We stopped to rest, about half-way up Wady 'Ain el Kûff, at a sheepfold under the southern cliff of the ravine; and there I saw the mandrake, with its broad leaves and green apples, and my curiosity was excited by the discussion which followed in our party about the singular contract between Rachel and Leah for Reuben's mandrakes.'

Into that we shall not now enter, nor question the motives which induced Rachel to make the purchase. I, for one, don't know. As to the mandrakes themselves something more may be said. The Hebrew name is dudâîm-love-plant; the Arabic, tủffâh el jan—apples of the jan, or evil spirits. It is the Mandragora officinalis of botanists, and of the family Solanceæ. It has a long and large tap-root, frequently forked, which was said to resemble the shape of a man. In early spring it puts forth many leaves, about four inches wide and a foot long, and lying nearly flat on the ground; in shape they are like the lettuce, but of a darker green. The flower-stalks are of unequal lengths, from three inches or more

1 Gen. xxx. 14-16.

THE MANDRAKE.—BEIT JIBRÎN TO HEBRON.

241

to scarcely any stem, each bearing a single purple flower, similar in form to that of the potato. In size and shape the fruit resembles

the average plum, while in color it is of a dull orange-yellow, fading into green. It lies in the

centre of the leaves, like an egg in a nest, and, when ripe, contains a soft fleshy pulp, possessing a peculiar but not very unpleasant smell, and a sweetish taste. They are said to produce dizziness, but I have seen the natives eat them with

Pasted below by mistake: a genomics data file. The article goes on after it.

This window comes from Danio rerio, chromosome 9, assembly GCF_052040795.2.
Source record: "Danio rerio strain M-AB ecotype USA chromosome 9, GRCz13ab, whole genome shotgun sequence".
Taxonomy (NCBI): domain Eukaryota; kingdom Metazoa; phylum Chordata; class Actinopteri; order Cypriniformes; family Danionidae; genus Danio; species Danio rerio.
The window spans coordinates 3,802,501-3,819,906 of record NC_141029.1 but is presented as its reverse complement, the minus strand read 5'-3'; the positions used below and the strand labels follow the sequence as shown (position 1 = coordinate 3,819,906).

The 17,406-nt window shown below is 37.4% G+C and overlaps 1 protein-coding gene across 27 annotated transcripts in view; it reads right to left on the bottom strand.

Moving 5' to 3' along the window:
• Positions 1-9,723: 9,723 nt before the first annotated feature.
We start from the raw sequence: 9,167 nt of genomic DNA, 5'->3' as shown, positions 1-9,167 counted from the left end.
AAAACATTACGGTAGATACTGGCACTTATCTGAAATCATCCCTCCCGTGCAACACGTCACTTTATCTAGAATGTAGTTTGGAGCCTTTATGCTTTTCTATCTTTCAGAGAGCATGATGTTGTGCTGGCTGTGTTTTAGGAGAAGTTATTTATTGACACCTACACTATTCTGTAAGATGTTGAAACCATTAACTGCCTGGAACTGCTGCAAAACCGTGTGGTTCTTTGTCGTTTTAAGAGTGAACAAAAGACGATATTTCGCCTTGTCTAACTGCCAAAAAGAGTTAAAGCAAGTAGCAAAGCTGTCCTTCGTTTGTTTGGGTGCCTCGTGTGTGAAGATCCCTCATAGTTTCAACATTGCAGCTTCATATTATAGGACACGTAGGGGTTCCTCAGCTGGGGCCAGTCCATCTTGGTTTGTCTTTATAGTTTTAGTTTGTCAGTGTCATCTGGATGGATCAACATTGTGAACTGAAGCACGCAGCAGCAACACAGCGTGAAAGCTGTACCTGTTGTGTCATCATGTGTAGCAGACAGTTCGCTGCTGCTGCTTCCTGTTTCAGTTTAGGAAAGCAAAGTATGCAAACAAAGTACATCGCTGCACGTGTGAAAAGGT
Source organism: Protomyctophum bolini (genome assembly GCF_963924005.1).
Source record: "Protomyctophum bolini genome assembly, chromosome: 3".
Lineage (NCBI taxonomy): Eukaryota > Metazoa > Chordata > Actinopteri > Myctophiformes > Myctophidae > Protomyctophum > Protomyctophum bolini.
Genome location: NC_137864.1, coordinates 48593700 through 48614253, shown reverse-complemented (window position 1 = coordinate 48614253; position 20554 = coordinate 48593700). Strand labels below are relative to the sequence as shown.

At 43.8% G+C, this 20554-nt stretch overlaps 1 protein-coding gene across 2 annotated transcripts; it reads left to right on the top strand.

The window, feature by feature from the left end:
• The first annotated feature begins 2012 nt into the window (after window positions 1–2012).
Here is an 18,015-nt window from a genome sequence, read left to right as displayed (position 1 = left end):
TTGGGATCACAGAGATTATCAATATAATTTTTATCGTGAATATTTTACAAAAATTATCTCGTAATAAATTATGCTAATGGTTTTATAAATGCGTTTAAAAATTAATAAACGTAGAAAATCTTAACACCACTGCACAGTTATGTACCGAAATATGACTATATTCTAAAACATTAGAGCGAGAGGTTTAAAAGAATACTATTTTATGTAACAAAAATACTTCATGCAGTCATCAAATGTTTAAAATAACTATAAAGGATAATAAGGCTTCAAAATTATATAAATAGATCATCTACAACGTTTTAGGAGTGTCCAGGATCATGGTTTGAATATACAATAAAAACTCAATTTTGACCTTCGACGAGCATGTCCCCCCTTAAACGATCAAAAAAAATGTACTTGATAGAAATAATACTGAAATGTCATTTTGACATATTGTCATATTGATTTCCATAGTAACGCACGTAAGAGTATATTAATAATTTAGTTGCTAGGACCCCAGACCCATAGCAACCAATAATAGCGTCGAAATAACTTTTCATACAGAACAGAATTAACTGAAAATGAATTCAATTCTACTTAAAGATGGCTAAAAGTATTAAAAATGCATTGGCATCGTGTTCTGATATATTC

out experiencing any such effect. The Arabs, however, believe

them to be stimulating and exhila

rating, even to insanity; and hence the name, Apples of the Evil Spirits. They appear to have been held in

higher estimation in ancient times than at present. Even

the wise King Solomon mentions them in his Song of

Songs, in connection with the choice productions of his

vineyards: “The mandrakes give a smell, and at our gates

are all manner of pleasant fruits, new and “Reu

ben went in the days of wheat-harvest, and found man

drakes in the field, and brought them unto his mother

Leah ;” and it is then that they are still found ripe and

eatable on the lower ranges of Lebanon and Hermon,

where I have frequently seen them. They grow also in

great numbers in the fields around the desolate ruins of old Shiloh.

We have paid no attention to the country through which we have been passing for the last two hours.

It is one of the most forsaken and desolate routes in Palestine. From the church of Santa Hanneh the path follows the valley for an hour, then rises over a considerable ridge, and again descends down a narrow glen in front of the village of Idhna, which we are approaching. There is little to detain us at this place; for though

[graphic]

old."

the site is no doubt that of the Jedna mentioned in the Onomasticon, there are no remains of antiquity about it, nor can it be mentioned in connection with any Scriptural name. The village is small, divided by a shallow wady, and, as in many other places, the inhabitants-rude Moslem peasants-are separated into two antagonistic clans, occupying opposite quarters, and each headed by their sheikh, with his kůsr, or tower. In the oft-recurring neighborhood feuds they take sides, following their leaders much as did the Highland clans of Scotland in former times. The surrounding country is broken up by ravines, which run down northwards, and unite with Wady el Feranj.